Different Kinds of Doctors
Doctors, also called physicians, have an effect on everyone’s life. They treat people when they are sick or hurt. They give advice to patients to help keep them from getting sick. They bandage knees, prescribe medicine, sew up cuts, and operate on bones. They bring new babies into the world and comfort older people who are sick or dying. Some doctors see all kinds of patients, and other doctors only see patients with a particular illness or injury. There are even doctors who never see patients at all. In the United States alone, there are over a half-million doctors. They all do different things, and they are all important in their own way.
Family Practice Doctors
Most people have a family doctor. This is the person who sees and treats all members of the family. These doctors are usually called family practice or primary care doctors. They are trained to provide medical care to everyone from pregnant mothers to babies and adults. If their patients need further treatment, or need more specialized care, family practice doctors may refer them to a specialist.
Some family practice doctors work in large or medium-sized cities, where there are a number of hospitals and many physicians. Others, like Dr. Larry Curtis, are “country” or “rural doctors,” who may be the only physician to serve an entire county of people. Country doctors work in small, rural towns such as Driggs, Idaho, where Dr. Curtis has his medical practice. He says that he enjoys being a country doctor because he feels at home in a small town and thinks of his patients as his friends. Also, he must deal with a wide variety of medical needs, as he explains: “At fall harvest, an injured farmer might not want to travel [to a distant town] for treatment. He might ask, ‘Sew me up quick, doc, so I can get back to work.’”1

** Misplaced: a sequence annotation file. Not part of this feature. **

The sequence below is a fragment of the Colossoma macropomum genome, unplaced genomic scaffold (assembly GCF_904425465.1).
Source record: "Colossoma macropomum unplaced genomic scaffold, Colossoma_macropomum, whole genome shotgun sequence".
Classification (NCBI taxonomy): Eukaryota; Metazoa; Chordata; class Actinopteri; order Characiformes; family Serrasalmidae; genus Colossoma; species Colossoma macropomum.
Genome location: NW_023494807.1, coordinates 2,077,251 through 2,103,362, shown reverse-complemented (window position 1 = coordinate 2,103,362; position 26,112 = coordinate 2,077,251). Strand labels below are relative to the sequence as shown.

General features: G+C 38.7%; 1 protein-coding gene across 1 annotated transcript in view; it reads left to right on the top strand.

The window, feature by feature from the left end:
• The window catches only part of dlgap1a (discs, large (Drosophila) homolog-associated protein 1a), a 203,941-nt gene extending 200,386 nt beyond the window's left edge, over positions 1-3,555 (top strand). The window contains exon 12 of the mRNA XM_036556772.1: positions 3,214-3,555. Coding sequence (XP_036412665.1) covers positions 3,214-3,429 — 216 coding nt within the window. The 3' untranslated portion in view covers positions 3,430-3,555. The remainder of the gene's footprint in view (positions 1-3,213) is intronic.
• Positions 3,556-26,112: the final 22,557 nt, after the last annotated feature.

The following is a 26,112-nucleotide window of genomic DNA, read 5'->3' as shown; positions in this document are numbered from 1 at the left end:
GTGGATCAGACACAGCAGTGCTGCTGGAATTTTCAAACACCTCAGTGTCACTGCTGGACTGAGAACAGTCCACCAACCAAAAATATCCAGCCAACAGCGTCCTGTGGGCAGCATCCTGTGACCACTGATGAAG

Many doctors have regular office hours and see most of their patients during the daytime. This is not the case, however, with emergency room (ER) doctors. ER doctors see patients at all hours of the day and night. Over 100 million people visit emergency rooms each year, for all kinds of reasons. ER doctors see patients for everything from broken bones to breathing problems, from food poisoning to pneumonia. In fact, there is no other type of doctor who sees such a variety of medical problems as an ER doctor.
Some hospitals have different types of emergency rooms—for instance, those that fly. The MCG Health System in Augusta, Georgia, has a large emergency room on the ground and a smaller one in the air. The hospital owns a specially equipped helicopter that serves as a flying emergency room. It resembles a miniature hospital ER, and it is staffed with an ER doctor and two other emergency medical professionals. When every second counts because a patient is seriously ill or injured, the three jump in with the pilot and take off in the “flying ER.”